NEW ORLEANS (AP) — A $2.2 million social media campaign will educate and support young breast cancer survivors in Louisiana, Mississippi and Alabama, according to LSU Health New Orleans.
The Centers for Disease Control and Prevention gave the medical school’s School of Public Health a five-year grant to lead a coalition developing the campaign. Other members are the Mary Bird Cancer Center, the University of Mississippi Medical Center and the University of Alabama-Birmingham School of Nursing.
The goal is helping young breast cancer survivors get the services they need, says a news release.
Younger women tendency to have more aggressive disease, and many must deal at the same time with working and developing careers or going to school, maintaining relationships and raising young families.
Information will include family history and genetic risks, psychosocial health and support, reproductive health and fertility, family support, and health monitoring. The campaign also will cover ways to reduce risk, such as keeping a healthy weight, reducing tobacco use and reducing excessive alcohol use.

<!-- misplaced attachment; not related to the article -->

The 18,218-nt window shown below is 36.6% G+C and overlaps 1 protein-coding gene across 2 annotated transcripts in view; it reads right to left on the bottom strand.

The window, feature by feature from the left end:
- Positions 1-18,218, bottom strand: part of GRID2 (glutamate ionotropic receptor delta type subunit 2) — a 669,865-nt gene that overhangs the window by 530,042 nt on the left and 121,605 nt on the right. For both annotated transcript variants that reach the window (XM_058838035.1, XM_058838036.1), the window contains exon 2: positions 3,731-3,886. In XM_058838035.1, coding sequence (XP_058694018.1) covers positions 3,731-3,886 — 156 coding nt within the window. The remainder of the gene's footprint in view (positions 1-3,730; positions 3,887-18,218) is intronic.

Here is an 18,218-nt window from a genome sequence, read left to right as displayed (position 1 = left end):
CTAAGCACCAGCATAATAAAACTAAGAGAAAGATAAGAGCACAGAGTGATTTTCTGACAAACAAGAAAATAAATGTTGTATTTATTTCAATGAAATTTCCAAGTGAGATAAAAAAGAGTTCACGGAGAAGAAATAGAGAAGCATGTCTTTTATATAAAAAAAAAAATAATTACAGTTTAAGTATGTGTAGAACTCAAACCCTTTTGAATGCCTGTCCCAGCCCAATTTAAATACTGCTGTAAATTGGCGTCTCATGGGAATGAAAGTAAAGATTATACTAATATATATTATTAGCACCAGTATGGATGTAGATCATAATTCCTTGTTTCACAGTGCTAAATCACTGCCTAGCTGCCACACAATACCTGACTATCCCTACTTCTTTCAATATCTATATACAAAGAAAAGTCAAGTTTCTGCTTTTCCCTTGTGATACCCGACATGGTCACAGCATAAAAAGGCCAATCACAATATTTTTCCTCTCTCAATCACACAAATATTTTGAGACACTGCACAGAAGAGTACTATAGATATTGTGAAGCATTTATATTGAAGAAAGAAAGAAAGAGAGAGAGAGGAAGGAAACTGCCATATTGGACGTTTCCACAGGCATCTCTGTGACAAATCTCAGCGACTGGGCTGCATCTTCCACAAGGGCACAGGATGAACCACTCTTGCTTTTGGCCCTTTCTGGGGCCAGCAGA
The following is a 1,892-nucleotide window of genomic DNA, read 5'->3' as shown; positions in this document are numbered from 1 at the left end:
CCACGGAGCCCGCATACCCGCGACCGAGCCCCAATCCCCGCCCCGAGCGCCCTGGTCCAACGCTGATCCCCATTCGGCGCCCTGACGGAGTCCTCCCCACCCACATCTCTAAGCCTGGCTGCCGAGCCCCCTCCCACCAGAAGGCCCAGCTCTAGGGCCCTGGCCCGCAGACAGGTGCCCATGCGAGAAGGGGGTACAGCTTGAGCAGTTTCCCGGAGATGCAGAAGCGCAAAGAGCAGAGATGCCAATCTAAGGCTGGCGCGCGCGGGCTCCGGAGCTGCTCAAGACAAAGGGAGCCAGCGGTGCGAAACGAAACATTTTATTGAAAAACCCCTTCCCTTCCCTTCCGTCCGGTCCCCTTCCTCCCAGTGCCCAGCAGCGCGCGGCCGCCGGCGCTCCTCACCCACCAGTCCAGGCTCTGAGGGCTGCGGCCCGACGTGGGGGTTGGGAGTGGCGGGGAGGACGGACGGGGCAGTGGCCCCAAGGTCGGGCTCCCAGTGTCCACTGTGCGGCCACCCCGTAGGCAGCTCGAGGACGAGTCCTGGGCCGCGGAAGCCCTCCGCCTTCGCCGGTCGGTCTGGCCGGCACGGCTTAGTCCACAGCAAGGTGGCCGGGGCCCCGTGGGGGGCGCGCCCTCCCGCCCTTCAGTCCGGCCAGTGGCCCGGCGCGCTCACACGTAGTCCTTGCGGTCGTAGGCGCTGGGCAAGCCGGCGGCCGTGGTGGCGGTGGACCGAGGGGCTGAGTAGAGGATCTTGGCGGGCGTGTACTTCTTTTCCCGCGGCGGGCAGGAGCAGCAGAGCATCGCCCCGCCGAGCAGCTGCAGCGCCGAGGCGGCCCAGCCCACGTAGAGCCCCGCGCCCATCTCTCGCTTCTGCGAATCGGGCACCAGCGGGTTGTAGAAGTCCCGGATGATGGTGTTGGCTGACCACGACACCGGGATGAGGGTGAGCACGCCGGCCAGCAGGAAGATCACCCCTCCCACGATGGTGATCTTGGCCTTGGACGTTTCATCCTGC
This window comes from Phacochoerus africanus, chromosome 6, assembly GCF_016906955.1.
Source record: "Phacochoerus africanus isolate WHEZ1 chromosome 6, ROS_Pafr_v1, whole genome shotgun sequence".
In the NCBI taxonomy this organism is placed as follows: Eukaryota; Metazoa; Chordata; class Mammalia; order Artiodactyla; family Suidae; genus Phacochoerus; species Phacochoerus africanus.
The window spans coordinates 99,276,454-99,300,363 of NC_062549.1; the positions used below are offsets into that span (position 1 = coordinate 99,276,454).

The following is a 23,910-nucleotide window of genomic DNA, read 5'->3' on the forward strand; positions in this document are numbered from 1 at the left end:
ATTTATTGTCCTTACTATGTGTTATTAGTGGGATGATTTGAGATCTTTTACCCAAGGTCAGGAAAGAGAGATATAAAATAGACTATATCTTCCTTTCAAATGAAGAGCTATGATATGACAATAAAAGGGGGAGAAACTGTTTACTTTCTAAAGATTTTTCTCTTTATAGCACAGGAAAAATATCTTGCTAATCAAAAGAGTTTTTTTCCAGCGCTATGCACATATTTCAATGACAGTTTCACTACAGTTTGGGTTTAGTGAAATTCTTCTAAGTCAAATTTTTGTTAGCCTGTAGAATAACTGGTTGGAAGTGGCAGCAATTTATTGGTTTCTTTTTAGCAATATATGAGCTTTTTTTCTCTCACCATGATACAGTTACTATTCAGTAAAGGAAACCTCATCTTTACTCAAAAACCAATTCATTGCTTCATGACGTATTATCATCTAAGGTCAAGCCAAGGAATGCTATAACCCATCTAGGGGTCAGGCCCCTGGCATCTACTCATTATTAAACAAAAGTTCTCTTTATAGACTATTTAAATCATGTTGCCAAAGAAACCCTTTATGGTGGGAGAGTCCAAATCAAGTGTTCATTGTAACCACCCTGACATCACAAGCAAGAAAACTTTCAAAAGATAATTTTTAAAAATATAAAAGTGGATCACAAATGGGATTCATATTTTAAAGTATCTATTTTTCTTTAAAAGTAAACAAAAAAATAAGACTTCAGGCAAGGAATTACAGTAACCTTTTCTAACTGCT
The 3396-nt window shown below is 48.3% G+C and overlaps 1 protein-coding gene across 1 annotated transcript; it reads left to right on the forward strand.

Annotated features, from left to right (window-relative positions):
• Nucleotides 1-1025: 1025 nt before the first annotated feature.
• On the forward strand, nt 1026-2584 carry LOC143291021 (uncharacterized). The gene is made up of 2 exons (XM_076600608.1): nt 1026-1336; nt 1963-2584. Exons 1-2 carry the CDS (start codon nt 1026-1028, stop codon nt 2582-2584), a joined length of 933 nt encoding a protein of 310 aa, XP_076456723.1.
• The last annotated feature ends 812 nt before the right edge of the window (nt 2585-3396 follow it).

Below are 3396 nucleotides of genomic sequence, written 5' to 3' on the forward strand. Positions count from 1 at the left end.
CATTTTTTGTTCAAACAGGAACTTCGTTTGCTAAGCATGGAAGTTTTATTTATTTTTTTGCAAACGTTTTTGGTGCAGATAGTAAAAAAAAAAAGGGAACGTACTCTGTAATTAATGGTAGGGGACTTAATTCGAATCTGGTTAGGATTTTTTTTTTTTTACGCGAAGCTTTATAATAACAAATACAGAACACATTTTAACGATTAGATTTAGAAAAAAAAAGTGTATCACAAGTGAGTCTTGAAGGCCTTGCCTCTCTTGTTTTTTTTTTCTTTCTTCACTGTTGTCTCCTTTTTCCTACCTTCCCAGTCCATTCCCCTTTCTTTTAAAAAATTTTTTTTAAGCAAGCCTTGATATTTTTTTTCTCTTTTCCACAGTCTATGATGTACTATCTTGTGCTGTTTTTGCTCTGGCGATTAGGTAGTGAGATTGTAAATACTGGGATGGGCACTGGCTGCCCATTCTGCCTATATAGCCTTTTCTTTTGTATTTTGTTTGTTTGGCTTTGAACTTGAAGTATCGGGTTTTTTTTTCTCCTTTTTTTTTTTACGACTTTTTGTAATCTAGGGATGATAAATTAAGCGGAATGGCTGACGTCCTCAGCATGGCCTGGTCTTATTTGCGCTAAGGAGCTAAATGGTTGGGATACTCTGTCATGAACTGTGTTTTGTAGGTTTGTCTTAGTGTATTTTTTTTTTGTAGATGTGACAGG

According to the Centers for Disease Control and Prevention, about 11 percent of all new cases of breast cancer in the United States are in women younger than 45 years of age. From 2007 through 2011, there were nearly 4,400 such cases across the three central Gulf states. Forty percent of cases were in African American women.
While breast cancer diagnosis and treatment are difficult for women of any age, young survivors may find it overwhelming, LSU says.
Three years ago, the School of Public Health and the cancer center created an online program called SurviveDat. LSU says the three-state coalition will build on that.
Each state will develop local resource lists and events. LSU Health New Orleans will put information designed for everyone out in all three states.